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Date: 3 jan 2002
Subject: Pan-Atlantic ratings
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As a result of extensive consultations between myself (for the US Sh=
ogi Federation) and Asle Olufsen (for FESA), we have agreed to change the=
method of rating handicap games (which is currently only done for games =
in the US). Henceforth, the value of each handicap will be a set number =
of ranks, rather than a set number of rating points. This corresponds wi=
th the Japanese practice of using the same handicap for a given number of=
ranks regardless of the level. However, our rank equivalences are less =
than the Japanese custom, as our data shows that the customary Japanese h=
andicaps to not fully equalize the chances (especially in clock games). =
Our rank equivalences (effective Jan 1 2002) will be: sente =3D .15, lanc=
e =3D .5, bishop =3D 1.5, rook =3D 2, rook & lance =3D 2.5, two piece =3D=
3.5, four piece =3D 4.5, five piece (right) =3D 6, and six piece =3D 7 r=
anks. =20
The exact implementation is difficult to explain, but basically the =
handicap gets a rating value equal to the above number of ranks at the le=
vel the players are actually at. Thus, for mid kyu players rook will be =
only 160 points (instead of the current 250), but in a game where a mid 5=
dan gives a mid 3 dan a rook, its value will be 340 points, since the ra=
nks are much wider at high levels. We believe this will give more accura=
te ratings, especially to professionals whose rating might otherwise be b=
elow top amateurs.
Larry Kaufman, ratings chairman USSF
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&n=
bsp; As a result of extensive consultations between myself (for the=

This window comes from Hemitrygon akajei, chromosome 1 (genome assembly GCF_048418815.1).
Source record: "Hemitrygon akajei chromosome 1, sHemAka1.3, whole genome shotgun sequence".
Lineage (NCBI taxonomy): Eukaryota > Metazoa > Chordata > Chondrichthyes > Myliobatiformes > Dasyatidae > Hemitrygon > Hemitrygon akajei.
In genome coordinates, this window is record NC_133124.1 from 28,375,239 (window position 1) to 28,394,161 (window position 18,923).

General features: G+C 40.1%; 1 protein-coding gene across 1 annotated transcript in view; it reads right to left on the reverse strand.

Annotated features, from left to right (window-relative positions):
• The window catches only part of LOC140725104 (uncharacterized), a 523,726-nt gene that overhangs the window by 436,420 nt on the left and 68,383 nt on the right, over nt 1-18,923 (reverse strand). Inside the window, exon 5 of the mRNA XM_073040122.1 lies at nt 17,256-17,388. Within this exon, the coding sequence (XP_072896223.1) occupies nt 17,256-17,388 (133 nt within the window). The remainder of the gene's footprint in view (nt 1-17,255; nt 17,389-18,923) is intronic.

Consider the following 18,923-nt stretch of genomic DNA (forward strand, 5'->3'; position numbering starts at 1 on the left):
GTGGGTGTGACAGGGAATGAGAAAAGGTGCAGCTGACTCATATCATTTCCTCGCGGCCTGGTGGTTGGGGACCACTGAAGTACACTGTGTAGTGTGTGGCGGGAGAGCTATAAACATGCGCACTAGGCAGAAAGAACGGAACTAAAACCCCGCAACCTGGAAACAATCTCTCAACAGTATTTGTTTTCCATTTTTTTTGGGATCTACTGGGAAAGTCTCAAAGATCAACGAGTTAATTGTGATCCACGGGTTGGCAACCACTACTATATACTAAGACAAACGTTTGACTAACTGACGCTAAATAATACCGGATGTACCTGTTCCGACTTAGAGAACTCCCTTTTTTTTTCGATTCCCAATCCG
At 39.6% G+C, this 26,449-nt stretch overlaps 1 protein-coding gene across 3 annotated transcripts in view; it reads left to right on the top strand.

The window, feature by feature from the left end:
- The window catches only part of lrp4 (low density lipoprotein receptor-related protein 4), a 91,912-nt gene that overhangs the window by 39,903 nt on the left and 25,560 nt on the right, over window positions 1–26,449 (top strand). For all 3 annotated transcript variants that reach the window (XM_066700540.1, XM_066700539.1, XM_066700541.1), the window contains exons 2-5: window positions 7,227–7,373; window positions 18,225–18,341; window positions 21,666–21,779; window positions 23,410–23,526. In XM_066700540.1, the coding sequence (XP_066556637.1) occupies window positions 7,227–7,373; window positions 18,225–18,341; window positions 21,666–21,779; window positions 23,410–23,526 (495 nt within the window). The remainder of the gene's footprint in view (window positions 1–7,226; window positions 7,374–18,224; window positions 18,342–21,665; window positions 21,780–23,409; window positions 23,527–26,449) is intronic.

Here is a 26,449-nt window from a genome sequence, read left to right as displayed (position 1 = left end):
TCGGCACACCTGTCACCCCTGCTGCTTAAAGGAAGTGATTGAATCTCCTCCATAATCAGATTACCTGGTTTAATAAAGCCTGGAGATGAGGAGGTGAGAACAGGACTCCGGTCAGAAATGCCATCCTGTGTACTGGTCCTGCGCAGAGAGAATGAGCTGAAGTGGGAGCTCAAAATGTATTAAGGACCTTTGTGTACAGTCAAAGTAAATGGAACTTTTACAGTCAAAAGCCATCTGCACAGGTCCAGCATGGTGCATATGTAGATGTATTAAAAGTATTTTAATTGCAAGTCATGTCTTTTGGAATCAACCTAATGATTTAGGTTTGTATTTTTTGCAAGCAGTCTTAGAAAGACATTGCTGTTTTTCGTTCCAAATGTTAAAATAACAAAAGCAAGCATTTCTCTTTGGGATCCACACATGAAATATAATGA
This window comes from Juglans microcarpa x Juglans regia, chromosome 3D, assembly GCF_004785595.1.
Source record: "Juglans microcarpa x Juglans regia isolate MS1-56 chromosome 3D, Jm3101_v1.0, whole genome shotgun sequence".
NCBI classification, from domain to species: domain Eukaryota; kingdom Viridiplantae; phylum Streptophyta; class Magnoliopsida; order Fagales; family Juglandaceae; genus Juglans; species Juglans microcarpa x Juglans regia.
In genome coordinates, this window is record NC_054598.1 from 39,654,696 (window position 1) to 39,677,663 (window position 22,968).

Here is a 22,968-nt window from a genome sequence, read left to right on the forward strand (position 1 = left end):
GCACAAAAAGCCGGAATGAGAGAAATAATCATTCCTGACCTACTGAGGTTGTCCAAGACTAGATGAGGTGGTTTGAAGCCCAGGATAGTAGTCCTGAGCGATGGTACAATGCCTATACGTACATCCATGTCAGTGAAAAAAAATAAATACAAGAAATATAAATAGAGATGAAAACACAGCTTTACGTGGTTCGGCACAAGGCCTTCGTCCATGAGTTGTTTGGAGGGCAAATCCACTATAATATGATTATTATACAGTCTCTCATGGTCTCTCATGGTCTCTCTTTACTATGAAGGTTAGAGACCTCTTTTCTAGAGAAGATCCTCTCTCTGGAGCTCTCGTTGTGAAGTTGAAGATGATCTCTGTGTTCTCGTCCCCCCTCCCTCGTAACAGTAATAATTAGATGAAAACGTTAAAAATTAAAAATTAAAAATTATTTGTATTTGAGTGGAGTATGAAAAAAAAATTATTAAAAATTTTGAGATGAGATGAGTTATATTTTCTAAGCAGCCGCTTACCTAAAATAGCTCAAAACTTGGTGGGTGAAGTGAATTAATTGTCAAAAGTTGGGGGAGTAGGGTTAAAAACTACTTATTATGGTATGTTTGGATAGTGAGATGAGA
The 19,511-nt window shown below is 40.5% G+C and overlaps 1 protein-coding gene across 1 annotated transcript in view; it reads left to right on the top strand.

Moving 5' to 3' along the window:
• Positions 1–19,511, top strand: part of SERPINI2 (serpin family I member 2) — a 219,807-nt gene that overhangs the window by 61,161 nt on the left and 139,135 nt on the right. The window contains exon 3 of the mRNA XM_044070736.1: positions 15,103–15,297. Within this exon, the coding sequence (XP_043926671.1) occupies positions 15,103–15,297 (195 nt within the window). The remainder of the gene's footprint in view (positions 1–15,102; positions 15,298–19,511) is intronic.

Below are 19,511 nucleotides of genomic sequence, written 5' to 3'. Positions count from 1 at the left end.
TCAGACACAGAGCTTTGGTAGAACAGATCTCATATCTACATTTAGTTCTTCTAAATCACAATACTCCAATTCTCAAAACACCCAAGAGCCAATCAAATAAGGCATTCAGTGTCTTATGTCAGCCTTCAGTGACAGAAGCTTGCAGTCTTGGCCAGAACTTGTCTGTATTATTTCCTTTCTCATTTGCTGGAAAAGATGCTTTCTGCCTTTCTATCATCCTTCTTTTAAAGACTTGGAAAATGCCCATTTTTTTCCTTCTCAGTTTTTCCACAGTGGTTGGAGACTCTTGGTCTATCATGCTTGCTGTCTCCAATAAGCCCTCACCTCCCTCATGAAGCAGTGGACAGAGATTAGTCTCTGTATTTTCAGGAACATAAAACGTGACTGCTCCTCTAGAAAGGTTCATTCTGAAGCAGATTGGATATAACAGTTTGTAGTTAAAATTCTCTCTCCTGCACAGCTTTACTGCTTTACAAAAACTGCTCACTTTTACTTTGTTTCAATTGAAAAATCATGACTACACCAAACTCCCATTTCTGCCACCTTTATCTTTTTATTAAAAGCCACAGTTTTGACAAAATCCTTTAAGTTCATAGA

US Shogi Federation) and Asle Olufsen (for FESA), we have agreed to chan=
ge the method of rating handicap games (which is currently only done for =
games in the US). Henceforth, the value of each handicap will be a =
set number of ranks, rather than a set number of rating points. Thi=
s corresponds with the Japanese practice of using the same handicap for a=
given number of ranks regardless of the level. However, our rank e=
quivalences are less than the Japanese custom, as our data shows that the=
customary Japanese handicaps to not fully equalize the chances (especial=
ly in clock games). Our rank equivalences (effective Jan 1 2002) wi=
ll be: sente =3D .15, lance =3D .5, bishop =3D 1.5, rook =3D 2, rook &=
; lance =3D 2.5, two piece =3D 3.5, four piece =3D 4.5, five piece (right=
) =3D 6, and six piece =3D 7 ranks.

&=
nbsp; The exact implementation is difficult to explain, but basically the=
handicap gets a rating value equal to the above number of ranks at the l=
evel the players are actually at. Thus, for mid kyu players rook wi=
ll be only 160 points (instead of the current 250), but in a game where a=
mid 5 dan gives a mid 3 dan a rook, its value will be 340 points, since =
the ranks are much wider at high levels. We believe this will give =
more accurate ratings, especially to professionals whose rating might oth=
erwise be below top amateurs.

&n=
bsp; Larry Kaufman, ratings chairman USSF

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